December 10, 2017
Toasters are ugly, clunky, and mostly don’t work very well. It’s amazing that so few people have set their minds to making the kitchen’s most ubiquitous appliance more attractive.
Which is all the more reason to be grateful for the late Gae Aulenti, who created this enchanting Toast Toaster. Your friend may already possess a toaster – but wouldn’t she rather have this one?
November 28, 2017
If you’ve got Charles Dickens visions, you can’t do better than Talbott and Arding’s traditional Christmas Pudding
. A family recipe, it’s made with three kinds of raisins, candied orange peel, organic eggs and suet from grass-fed local cows. Lots of spices and brandy too. It’s hard to think of a better finale to a festive holiday feast.
An extra bonus: the crock it comes in is a perfect little bowl; I’ve reached for mine a million times this year, and each time I remember how much I loved eating the robust cake (it really is more cake than pudding), it originally held.
And while you’re at it, you might want to think about the shop’s astonishingly delicious fruit and nut loaf.
I’ve never had anything quite like it. Gluten-free, it’s a whole world of fruits and nuts that seems to be held together with nothing more than a wish.
November 27, 2017
Okay. You’ve climbed on the salt bandwagon. You have an entire library of salts, in various shapes and sizes, from all over the world.
And if you’re like me, you’re confused.
Do you really need to spend a fortune on salt? Which should you use, and when?
I’ve got dozens of different kinds of salt, but for everyday cooking I’m down to one:
Bitterman’s Fleur de Sel.
Mark Bitterman is a salt fanatic, and he sells a whole range of salts from all over the world. You can read about him and his company here.
Or you can just cut to the chase and buy a BIG bag of his fleur de sel: 2.8 pounds for about fifteen bucks. Organic, sun-dried, hand harvested. Lovely to taste and fine to touch.
You won’t be sorry. And while you’re at it, buy some for your friends. They will thank you.
November 4, 2017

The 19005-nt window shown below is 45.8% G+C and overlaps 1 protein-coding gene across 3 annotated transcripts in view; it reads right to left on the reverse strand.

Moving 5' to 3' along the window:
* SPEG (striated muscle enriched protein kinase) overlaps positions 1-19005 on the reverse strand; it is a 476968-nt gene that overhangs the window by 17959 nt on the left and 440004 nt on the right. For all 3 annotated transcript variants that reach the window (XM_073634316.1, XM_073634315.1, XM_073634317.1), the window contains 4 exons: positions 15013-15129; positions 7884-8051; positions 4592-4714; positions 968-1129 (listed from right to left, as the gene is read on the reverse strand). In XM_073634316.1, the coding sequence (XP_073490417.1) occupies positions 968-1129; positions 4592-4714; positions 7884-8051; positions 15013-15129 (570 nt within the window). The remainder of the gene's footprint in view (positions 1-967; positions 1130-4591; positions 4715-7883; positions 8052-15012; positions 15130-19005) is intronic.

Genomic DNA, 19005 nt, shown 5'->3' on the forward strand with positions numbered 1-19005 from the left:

Going through old files, I came upon this speech I wrote in 1991 when I was the food editor of the Los Angeles Times. I’m not even sure where I gave the speech – it was obviously at some sort of conference – but from the vantage point of twenty-five years, it’s an interesting artifact.
Seems like such a long time ago. Looking at the paper it’s printed on – we didn’t use Xerox in those days, but a machine that printed on sprocketed sheets – reminds me that we were still going down to the composing room every day just before the paper went to press. If you had to cut a few lines you took a knife and cut it to fit, then repasted with rubber cement.
In those days the food section of the Los Angeles Times was huge – 2 full sections, often running to sixty or more pages. It was all about advertising, of course; supermarkets were still printing coupons. But looking at these numbers – the section brought in $34 million! – is a stark reminder of how much things have changed.
So, as you will see, has the audience.
October 29, 2017
Been traveling a lot lately….
Last week I was in Los Angeles, to give Nancy Silverton an award for all the work she does for children. The party, at the rather astonishing Greenacres, former home of Harold Lloyd, was a dazzling evening of great food and wonderful people, a fund raiser for No Kid Hungry that raised a serious lot of money. Here’s the menu:
This week it was off to DC, to honor Danny Meyer at the Julia Child Awards at The Smithsonian. Another fantastic evening of great people and delicious food. –
The Smithsonian followed the Gala with a weekend of programming, and I have to say that the roundtables were both illuminating and utterly fascinating. Here’s the schedule. I was so impressed by the people on the panels that I’m buying virtually ALL of their books.